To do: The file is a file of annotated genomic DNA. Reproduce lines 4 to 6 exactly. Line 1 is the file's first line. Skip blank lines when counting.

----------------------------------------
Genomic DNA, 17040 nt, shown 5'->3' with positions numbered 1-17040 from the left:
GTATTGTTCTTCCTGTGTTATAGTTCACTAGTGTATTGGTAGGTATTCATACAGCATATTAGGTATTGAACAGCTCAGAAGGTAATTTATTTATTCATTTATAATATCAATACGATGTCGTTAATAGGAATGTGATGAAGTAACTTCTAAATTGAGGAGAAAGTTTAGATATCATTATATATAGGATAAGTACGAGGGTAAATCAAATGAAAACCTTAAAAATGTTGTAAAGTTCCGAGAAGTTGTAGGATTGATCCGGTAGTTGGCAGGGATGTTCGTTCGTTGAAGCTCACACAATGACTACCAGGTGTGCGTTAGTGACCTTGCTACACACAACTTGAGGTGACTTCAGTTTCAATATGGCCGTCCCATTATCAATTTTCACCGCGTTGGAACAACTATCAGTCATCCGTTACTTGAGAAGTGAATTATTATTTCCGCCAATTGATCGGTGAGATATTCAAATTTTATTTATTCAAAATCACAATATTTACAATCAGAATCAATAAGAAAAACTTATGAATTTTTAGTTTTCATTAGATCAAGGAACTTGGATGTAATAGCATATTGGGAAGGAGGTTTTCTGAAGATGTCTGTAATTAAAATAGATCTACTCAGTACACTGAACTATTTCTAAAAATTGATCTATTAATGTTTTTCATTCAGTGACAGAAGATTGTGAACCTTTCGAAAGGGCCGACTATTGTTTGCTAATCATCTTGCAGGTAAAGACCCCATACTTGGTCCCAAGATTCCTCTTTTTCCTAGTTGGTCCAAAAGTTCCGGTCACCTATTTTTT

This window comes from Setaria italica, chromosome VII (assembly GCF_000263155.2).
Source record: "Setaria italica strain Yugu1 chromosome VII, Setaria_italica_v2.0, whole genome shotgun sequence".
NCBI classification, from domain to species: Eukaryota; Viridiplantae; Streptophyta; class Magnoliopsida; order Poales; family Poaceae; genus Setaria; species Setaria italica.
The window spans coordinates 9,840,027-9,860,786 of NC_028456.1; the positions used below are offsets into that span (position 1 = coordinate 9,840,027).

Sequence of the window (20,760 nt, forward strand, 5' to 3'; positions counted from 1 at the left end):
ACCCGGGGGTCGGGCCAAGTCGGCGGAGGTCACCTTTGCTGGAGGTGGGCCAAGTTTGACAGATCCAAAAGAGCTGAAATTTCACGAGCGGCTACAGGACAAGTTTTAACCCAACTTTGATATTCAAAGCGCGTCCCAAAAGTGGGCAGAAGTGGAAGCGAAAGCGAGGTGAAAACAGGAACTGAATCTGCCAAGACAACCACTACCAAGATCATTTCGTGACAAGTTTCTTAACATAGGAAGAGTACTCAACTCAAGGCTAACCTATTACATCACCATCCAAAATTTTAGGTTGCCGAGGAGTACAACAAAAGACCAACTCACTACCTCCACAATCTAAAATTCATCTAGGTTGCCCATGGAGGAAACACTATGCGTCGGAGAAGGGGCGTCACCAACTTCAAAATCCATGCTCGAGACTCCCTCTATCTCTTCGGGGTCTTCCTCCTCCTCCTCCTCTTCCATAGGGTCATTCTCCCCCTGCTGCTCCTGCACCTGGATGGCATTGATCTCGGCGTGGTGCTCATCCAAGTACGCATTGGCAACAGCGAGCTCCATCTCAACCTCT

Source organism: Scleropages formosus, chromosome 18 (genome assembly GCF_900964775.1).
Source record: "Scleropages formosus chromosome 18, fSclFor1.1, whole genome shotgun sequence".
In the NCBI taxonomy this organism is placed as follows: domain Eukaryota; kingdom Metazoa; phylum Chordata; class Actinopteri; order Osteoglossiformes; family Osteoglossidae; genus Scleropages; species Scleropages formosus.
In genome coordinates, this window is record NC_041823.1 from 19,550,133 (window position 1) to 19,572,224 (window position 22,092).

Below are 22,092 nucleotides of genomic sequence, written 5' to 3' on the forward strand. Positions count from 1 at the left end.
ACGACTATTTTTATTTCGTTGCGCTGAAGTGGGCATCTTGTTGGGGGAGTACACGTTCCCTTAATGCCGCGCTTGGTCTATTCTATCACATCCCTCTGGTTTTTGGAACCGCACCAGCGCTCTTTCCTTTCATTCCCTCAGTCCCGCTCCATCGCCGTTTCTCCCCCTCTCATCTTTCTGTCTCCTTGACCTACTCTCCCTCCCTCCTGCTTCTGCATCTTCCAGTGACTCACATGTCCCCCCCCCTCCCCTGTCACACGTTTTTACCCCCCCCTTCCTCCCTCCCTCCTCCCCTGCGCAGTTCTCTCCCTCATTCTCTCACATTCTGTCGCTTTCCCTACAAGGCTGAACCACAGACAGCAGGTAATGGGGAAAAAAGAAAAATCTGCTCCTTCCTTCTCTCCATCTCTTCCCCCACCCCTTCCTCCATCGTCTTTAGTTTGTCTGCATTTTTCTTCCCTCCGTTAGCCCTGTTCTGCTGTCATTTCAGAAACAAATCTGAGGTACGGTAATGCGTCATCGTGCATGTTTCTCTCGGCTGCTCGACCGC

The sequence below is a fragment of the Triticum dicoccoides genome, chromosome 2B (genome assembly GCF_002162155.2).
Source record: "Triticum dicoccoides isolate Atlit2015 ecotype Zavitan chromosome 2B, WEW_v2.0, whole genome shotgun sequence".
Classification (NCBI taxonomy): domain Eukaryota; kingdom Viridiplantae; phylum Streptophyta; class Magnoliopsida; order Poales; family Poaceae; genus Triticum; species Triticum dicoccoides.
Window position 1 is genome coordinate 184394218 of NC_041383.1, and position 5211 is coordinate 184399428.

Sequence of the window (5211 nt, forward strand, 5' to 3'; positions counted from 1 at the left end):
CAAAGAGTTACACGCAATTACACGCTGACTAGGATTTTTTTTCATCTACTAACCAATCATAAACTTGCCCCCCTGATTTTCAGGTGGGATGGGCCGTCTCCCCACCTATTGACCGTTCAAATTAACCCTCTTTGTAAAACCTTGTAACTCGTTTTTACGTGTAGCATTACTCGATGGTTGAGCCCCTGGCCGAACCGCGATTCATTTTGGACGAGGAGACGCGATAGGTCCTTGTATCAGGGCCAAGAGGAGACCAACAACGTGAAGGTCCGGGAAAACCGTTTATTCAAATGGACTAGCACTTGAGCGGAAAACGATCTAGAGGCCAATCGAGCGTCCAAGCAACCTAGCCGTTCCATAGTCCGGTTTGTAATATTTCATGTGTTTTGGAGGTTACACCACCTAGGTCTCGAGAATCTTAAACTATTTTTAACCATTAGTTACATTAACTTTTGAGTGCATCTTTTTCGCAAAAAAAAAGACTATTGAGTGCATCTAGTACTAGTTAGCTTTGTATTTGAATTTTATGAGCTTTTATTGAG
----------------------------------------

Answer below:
Source record: "Setaria italica strain Yugu1 chromosome VII, Setaria_italica_v2.0, whole genome shotgun sequence".
NCBI classification, from domain to species: Eukaryota; Viridiplantae; Streptophyta; class Magnoliopsida; order Poales; family Poaceae; genus Setaria; species Setaria italica.
The window spans coordinates 9,840,027-9,860,786 of NC_028456.1; the positions used below are offsets into that span (position 1 = coordinate 9,840,027).